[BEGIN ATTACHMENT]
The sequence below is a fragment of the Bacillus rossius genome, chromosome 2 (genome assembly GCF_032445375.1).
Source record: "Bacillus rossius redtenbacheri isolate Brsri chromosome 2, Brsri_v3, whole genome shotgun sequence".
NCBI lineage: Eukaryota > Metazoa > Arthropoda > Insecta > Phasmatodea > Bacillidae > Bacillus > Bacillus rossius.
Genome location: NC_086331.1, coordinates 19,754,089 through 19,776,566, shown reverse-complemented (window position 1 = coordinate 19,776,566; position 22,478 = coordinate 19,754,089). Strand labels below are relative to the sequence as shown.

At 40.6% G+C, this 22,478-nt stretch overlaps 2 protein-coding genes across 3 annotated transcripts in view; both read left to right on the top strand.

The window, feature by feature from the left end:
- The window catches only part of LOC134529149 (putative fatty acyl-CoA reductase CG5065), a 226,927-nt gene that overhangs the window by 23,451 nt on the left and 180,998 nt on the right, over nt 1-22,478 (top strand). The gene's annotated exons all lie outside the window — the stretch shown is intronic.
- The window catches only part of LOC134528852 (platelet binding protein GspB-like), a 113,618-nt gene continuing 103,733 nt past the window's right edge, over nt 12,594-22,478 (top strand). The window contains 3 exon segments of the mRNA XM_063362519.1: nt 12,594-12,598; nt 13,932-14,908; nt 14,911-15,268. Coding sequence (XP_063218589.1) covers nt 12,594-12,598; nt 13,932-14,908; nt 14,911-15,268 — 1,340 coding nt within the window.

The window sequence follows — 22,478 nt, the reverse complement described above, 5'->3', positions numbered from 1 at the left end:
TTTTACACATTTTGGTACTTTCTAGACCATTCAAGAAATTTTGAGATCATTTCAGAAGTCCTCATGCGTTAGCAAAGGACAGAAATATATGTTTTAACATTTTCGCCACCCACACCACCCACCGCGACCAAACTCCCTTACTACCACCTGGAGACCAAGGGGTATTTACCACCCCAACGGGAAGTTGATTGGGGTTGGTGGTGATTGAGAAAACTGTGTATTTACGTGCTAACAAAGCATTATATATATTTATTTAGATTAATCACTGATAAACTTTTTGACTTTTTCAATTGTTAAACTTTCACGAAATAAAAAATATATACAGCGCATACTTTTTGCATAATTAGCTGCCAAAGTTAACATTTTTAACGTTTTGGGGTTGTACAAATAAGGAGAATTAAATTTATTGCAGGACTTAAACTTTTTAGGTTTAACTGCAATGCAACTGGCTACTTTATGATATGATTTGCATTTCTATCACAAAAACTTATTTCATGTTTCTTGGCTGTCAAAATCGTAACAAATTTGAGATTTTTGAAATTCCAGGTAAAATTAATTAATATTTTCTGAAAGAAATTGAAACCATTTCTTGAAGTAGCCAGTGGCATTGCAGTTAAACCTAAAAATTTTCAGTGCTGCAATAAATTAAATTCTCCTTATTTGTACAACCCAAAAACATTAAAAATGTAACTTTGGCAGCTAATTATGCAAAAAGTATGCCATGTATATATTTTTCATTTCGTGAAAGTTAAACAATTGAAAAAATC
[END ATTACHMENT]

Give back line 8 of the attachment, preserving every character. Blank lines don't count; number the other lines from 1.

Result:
- The window catches only part of LOC134528852 (platelet binding protein GspB-like), a 113,618-nt gene continuing 103,733 nt past the window's right edge, over nt 12,594-22,478 (top strand). The window contains 3 exon segments of the mRNA XM_063362519.1: nt 12,594-12,598; nt 13,932-14,908; nt 14,911-15,268. Coding sequence (XP_063218589.1) covers nt 12,594-12,598; nt 13,932-14,908; nt 14,911-15,268 — 1,340 coding nt within the window.